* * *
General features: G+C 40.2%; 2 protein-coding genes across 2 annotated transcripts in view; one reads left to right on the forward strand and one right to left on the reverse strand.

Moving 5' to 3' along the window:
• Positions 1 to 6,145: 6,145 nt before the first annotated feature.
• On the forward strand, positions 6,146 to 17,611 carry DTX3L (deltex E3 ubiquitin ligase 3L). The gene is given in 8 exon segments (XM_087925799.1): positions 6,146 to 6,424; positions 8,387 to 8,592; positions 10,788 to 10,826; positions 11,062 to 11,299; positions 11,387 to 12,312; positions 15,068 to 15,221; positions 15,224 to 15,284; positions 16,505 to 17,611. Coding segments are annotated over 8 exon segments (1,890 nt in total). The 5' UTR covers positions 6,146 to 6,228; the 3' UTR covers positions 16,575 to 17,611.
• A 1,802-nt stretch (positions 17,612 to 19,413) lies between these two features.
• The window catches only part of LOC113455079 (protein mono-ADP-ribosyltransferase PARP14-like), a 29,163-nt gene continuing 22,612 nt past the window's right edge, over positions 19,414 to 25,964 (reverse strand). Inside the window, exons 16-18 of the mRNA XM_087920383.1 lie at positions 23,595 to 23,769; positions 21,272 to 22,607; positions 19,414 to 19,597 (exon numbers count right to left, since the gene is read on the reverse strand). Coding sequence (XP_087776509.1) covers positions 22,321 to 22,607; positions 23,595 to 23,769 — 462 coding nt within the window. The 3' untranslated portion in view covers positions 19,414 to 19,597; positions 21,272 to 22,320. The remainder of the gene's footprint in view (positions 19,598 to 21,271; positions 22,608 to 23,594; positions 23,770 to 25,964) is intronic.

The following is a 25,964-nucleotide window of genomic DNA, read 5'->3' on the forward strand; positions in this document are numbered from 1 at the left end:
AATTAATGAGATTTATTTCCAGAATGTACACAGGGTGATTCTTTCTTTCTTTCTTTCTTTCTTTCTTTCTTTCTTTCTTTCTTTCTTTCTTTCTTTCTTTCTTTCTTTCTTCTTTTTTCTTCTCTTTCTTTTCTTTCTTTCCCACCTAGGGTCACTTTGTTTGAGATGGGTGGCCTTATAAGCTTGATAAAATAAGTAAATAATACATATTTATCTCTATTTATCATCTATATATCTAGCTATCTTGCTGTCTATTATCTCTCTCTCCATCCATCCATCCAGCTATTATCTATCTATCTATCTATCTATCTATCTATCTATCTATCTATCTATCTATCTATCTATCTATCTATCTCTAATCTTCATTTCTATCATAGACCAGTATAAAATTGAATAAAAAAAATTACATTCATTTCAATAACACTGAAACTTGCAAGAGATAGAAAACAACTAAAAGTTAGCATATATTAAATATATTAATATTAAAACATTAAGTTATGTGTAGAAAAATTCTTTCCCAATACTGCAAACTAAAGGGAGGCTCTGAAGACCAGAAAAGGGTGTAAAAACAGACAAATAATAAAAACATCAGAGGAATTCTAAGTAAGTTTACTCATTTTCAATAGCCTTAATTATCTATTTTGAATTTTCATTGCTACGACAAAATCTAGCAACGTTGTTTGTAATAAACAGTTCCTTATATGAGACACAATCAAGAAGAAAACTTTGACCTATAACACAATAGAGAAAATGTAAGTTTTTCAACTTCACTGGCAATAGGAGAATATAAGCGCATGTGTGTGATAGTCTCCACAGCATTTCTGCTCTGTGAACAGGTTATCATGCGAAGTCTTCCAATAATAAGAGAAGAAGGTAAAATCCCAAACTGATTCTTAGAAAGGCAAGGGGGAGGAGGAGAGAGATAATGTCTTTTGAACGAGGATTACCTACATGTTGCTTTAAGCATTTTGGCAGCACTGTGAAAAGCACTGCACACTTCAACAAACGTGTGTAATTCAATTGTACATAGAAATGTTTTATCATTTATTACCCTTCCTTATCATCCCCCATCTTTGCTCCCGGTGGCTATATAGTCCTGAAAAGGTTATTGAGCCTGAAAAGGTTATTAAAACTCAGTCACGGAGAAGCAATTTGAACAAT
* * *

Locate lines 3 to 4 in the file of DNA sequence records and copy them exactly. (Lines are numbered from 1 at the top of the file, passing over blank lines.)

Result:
• Positions 1 to 6,145: 6,145 nt before the first annotated feature.
• On the forward strand, positions 6,146 to 17,611 carry DTX3L (deltex E3 ubiquitin ligase 3L). The gene is given in 8 exon segments (XM_087925799.1): positions 6,146 to 6,424; positions 8,387 to 8,592; positions 10,788 to 10,826; positions 11,062 to 11,299; positions 11,387 to 12,312; positions 15,068 to 15,221; positions 15,224 to 15,284; positions 16,505 to 17,611. Coding segments are annotated over 8 exon segments (1,890 nt in total). The 5' UTR covers positions 6,146 to 6,228; the 3' UTR covers positions 16,575 to 17,611.